We studied the association between smoking and Parkinson's disease (PD) through a case-control study. Several studies have shown an inverse association between smoking and PD. This association has been interpreted as spurious by some investigators, and as real and causal by others. Several other studies did not confirm the inverse association. We included 193 prevalent cases of PD ascertained in five European prevalence surveys that followed a two-phase design of screening and clinical examination. Each case was matched by center, age (±2 years), and gender to three control subjects drawn from the same populations (N = 579). Information on smoking was obtained through direct or proxy interview. Overall, there was no association between ever smoking and PD (odds ratio = 1.1; p = 0.6). Analyses stratified by age showed that ever smoking was associated with a decreased risk of PD in the younger individuals (odds ratio = 0.4; p = 0.03) and with a significant trend of increasing risk with advancing age (p = 0.003). The risk of PD in relation to smoking is strongly modified by age; smoking may be protective in the younger cases but not in the older cases. This finding may explain the conflicting results from previous studies.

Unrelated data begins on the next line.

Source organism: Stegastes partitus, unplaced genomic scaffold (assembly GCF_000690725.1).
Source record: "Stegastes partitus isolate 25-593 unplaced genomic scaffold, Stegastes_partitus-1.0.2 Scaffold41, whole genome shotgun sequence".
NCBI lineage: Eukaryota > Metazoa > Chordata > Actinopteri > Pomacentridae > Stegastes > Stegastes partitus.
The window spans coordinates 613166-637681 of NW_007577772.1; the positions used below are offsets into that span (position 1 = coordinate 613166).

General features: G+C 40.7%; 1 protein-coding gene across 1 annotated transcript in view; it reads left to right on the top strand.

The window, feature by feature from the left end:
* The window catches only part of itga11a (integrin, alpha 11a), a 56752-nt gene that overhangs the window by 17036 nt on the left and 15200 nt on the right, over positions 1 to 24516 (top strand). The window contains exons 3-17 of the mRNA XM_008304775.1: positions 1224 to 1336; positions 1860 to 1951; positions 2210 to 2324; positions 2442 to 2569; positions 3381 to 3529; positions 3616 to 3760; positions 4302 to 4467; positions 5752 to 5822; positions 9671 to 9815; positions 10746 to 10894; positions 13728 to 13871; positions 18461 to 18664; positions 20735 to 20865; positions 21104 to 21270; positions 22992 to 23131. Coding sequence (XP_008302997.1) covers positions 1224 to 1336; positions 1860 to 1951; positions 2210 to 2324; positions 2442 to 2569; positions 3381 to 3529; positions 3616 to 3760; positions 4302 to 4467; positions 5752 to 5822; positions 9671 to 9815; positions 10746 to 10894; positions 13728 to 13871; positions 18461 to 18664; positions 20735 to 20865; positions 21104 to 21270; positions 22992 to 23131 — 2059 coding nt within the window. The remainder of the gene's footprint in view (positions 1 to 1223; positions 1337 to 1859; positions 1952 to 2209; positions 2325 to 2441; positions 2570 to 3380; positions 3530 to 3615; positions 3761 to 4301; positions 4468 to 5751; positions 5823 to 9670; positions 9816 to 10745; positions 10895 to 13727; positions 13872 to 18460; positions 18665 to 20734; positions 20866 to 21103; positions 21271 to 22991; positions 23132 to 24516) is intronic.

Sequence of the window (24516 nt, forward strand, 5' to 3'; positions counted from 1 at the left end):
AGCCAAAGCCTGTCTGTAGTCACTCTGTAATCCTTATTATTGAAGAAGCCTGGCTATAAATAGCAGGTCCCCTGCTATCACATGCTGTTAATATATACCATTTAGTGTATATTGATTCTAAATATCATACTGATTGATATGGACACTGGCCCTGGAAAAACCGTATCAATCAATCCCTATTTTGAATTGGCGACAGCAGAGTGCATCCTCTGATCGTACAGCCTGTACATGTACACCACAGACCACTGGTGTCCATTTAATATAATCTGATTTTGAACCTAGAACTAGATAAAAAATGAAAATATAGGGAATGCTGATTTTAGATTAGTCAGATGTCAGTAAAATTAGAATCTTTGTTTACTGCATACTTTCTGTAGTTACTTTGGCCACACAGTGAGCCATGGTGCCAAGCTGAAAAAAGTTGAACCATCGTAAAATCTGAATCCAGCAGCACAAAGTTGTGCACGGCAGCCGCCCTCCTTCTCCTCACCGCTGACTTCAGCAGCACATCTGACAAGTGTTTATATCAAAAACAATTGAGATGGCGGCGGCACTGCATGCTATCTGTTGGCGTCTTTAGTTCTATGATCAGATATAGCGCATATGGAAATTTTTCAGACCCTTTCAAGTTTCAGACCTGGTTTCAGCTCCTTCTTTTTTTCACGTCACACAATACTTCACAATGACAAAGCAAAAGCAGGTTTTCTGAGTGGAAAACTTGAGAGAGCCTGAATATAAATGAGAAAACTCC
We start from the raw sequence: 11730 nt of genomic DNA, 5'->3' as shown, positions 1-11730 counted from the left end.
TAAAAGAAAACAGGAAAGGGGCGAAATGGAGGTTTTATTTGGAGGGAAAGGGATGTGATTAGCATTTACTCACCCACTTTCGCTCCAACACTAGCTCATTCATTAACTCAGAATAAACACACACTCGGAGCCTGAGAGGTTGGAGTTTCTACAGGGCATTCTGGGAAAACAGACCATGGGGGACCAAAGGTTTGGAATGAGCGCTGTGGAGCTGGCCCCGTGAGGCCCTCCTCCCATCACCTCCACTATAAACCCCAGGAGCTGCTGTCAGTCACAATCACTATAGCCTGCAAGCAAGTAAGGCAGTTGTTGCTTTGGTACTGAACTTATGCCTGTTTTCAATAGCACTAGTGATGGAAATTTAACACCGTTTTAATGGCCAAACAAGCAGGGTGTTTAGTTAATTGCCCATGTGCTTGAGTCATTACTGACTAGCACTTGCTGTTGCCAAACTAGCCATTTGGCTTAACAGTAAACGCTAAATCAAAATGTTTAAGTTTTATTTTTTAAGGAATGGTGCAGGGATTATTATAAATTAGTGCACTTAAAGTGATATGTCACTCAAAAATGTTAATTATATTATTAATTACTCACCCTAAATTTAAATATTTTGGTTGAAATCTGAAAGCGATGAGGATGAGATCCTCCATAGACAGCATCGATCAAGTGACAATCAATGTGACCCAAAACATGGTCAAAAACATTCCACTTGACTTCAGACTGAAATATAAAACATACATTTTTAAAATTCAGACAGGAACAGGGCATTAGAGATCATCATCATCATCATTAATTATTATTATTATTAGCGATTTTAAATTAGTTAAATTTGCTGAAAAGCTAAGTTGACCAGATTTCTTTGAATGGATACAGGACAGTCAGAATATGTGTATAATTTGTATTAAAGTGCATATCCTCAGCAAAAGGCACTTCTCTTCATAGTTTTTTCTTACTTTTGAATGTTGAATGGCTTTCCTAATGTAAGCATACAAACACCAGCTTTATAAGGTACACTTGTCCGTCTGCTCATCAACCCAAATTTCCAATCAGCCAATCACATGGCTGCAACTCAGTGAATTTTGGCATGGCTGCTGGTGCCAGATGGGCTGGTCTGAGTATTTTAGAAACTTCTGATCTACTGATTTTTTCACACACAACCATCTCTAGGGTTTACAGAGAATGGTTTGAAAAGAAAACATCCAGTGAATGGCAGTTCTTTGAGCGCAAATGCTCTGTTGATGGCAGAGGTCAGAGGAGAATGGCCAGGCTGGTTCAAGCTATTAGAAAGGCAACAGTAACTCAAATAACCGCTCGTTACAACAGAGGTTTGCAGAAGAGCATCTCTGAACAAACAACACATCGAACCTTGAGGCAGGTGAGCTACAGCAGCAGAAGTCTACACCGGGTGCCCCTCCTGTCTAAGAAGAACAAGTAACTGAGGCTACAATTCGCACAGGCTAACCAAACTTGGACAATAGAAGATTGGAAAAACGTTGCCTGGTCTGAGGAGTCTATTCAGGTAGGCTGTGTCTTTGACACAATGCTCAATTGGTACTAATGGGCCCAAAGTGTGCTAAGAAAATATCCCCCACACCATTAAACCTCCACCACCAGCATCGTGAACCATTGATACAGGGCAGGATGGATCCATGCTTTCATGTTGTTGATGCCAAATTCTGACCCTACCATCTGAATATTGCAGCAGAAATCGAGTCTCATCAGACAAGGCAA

ASJC Scopus subject areas
- Clinical Neurology